They may have memories of an unlucky fellow called Mohammed Mossadeq who in 1951 nationalized the Iranian oil industry. The Western powers reacted furiously and Mossadeq was overthrown in 1953. Years later, however, all major oil countries followed his example by nationalizing their oil industries, including Saudi Arabia.

Bin Laden's dream of a future in which all Arab or Islamic oil reserves are jointly managed by a strict cartel which can dictate world market prices more effectively than today's fuzzy OPEC is likely to inspire politicians and economists in petroleum producing countries. Could something like that be achieved without bin Laden? How would the West react? Computer modeling helps identify optimum paths for oil prices which are high enough to maximize both government royalties and the duration of reserves while preventing the industrial economies from shrinking and becoming unable to afford the oil quantities earmarked for them. Interesting models, undoubtedly.

Reality, however, has overtaken some models. The current high levels of oil prices have damaged the global economy far less than anticipated by the models. Instead of drifting into recession as the world economy did in the past during every period of high oil prices, it proved resilient this time.

There is a wild card in the oil game: the development of alternative energies such as substitution of oil by liquefied gas, and substitution of gas and oil by nuclear power. These energies are viable and important enough to make oil ministers squirm while other sources such as biomass, wind and solar power are not likely to disturb any oil minister's sleep.

Liquefied gas is already profitable at the current level of petroleum prices provided state of the art technology and enormous investments can be made available.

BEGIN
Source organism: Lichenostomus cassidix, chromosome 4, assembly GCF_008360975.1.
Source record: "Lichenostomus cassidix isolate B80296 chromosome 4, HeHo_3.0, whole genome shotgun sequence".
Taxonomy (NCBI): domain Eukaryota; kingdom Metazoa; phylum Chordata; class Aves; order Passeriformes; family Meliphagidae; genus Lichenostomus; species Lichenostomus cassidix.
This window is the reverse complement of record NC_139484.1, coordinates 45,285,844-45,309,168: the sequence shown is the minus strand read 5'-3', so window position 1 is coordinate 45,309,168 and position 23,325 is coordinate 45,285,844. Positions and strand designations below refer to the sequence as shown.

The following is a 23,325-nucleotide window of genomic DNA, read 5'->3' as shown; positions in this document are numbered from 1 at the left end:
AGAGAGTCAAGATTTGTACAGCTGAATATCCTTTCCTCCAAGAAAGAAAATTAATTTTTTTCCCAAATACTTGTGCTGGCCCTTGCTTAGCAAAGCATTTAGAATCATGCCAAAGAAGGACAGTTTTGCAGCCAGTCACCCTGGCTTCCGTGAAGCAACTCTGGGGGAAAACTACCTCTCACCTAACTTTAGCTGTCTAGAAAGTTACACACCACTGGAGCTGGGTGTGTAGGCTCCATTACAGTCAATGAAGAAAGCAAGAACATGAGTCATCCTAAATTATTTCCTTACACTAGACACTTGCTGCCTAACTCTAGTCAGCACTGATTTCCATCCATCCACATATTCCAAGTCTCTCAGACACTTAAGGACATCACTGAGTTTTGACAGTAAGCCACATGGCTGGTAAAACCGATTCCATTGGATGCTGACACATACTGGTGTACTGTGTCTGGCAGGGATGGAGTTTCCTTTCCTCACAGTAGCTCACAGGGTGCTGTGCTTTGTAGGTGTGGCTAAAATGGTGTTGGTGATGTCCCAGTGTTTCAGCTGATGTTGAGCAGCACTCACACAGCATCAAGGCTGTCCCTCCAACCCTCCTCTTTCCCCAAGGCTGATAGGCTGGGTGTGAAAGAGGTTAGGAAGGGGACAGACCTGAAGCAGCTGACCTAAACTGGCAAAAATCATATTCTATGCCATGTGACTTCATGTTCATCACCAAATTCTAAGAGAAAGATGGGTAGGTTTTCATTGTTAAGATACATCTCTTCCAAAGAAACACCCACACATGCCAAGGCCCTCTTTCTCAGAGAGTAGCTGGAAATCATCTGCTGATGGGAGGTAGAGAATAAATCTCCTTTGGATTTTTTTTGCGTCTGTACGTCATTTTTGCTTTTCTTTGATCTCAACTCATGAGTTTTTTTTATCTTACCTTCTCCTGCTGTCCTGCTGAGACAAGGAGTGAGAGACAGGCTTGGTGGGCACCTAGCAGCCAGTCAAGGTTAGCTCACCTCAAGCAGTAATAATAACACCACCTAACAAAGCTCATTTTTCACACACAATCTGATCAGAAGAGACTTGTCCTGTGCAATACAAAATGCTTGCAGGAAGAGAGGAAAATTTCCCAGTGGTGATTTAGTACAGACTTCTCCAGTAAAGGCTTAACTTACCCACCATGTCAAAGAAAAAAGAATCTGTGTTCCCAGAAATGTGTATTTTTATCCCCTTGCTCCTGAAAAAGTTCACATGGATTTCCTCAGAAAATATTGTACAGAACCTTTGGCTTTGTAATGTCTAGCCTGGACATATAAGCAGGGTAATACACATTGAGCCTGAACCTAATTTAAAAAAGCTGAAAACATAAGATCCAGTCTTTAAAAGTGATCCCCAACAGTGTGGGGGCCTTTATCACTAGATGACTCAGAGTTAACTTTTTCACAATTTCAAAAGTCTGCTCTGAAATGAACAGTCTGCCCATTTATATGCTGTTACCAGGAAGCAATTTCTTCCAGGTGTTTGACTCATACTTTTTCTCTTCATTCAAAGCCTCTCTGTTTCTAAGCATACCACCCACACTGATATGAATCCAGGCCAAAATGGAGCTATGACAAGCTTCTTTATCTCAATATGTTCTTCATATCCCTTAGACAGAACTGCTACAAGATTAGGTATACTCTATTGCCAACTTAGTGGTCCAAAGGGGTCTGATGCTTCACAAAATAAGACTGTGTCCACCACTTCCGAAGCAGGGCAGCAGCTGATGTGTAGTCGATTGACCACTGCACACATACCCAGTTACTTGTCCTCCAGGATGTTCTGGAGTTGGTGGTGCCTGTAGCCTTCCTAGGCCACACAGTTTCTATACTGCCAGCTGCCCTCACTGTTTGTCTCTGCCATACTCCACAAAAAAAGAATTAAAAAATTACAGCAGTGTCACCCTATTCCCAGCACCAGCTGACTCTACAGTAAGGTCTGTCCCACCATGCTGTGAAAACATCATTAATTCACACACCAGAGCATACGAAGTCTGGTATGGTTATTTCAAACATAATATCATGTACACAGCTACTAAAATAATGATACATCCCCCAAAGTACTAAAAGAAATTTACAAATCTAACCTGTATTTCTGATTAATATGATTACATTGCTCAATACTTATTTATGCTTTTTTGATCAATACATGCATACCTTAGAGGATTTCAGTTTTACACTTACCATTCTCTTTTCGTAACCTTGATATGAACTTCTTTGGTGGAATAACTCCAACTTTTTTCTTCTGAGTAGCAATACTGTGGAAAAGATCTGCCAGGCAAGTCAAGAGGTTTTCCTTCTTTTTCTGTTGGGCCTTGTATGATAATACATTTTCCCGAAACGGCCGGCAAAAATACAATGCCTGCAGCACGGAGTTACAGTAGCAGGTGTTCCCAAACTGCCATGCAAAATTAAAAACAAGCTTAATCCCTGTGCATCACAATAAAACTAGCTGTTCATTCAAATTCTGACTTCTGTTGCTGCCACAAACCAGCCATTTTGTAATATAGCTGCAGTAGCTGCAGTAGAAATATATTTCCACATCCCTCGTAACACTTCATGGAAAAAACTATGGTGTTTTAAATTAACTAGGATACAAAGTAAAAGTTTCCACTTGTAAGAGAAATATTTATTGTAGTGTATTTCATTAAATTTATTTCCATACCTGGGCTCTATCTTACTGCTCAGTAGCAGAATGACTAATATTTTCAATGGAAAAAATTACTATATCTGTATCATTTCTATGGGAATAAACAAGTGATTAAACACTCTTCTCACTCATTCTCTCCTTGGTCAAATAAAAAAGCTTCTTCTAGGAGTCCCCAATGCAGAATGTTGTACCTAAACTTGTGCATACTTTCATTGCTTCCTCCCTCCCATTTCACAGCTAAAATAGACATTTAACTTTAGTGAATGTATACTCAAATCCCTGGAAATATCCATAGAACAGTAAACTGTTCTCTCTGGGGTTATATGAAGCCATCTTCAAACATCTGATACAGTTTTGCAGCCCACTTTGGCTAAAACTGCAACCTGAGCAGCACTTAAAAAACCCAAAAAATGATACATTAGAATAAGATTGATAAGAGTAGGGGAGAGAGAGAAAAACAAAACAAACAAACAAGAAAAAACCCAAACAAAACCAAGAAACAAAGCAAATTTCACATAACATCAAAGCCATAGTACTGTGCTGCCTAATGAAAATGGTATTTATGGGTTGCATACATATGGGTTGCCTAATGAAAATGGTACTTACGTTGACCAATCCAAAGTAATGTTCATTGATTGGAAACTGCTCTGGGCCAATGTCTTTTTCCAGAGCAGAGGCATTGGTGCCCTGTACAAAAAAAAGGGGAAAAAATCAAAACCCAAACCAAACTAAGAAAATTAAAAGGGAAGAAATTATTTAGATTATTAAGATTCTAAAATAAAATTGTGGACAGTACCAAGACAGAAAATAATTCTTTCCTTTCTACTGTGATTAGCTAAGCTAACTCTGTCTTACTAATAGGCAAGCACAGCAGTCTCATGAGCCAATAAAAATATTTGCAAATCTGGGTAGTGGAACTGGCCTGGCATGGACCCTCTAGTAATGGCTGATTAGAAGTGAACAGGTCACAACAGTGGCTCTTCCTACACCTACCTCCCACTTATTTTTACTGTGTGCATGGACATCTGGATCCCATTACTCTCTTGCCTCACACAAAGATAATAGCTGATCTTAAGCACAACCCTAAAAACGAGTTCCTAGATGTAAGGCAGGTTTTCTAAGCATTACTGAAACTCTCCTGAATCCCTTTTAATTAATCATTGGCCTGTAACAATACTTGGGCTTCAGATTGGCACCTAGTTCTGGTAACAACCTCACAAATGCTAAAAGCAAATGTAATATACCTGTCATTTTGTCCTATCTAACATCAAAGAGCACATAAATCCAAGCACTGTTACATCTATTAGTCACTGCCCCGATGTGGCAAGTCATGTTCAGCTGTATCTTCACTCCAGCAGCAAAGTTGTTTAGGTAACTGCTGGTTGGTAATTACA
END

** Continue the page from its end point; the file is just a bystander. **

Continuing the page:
Inserting this variable in the computer models is likely to put a cap on the desirable oil price levels. In fact, current world market levels might already be too high to prevent large scale introduction of these alternative energies, as was recently exemplified by Australia's agreement to provide China with large quantities of liquefied gas over a twenty year period.

Although bin Laden has undoubtedly been effective in raising oil prices he has not achieved the breakthrough he is dreaming of: chasing the Western companies out of the Near East and establishing an Arab producers' cartel. In fact, despite the current oil boom he is probably farther away from his goal than before because of Saudi Arabia's newly found sense of purpose, America's presence in Iraq, Iran's nuclear and Sudan's ethnic troubles. At the same time, the unexpectedly high oil revenues are permitting Near Eastern governments to beef up their passive and active terror prevention.

The Greens might abandon the pursuit of higher oil prices when they discover that liquefied gas is relatively inexpensive, less environmentally harmful and can replace oil in many of its uses. Meanwhile, in the energy planning of many countries nuclear power is enjoying a new boom.

America is clearly heading towards massive gas imports and more nuclear power production. Who knows: it might one day even decide to make fuel-saving cars and trucks and put a tax on petroleum products because the current Iraq campaign has already amply demonstrated one thing: wars are not always reliable means of keeping oil prices down and supply lines open.

The Iraq campaign has complicated the Islamic terrorism issue. The country acted as a magnet attracting jihadis from all directions who managed to establish bridgeheads especially in the Sunni Triangle. Did Iraq act as a honey pot attracting wasps, thus making the surroundings at least temporarily safer? Or has it provided al-Qaeda, after it was driven out of Afghanistan, with new facilities as well as stimuli and combat training for additional recruits, thus strengthening bin Laden's network and its associated groups? The latter scenario has perhaps replaced the former, some experts believe.

Western media tend to stress the number of foreign civilians and soldiers killed and kidnapped in Iraq. The numbers of Iraqi casualties are also mentioned but often only as estimates. Islamic media and their audiences see a mirror image: they focus on the enormous Iraqi losses and consider foreign deaths and abductions as collateral damage of a war Iraq did not start. As long as this war continues hardly any major change in perception and attitude of the Muslim world can be expected.

Remains one positive thought: a terrorist is resorting to terror because his goals cannot be achieved by ordinary means of peace or war. In this sense a terror movement is by definition a failure. Many such movements have troubled countries for years and even decades before withering away with hardly a trace left of them.

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—— Ihsan al-Tawil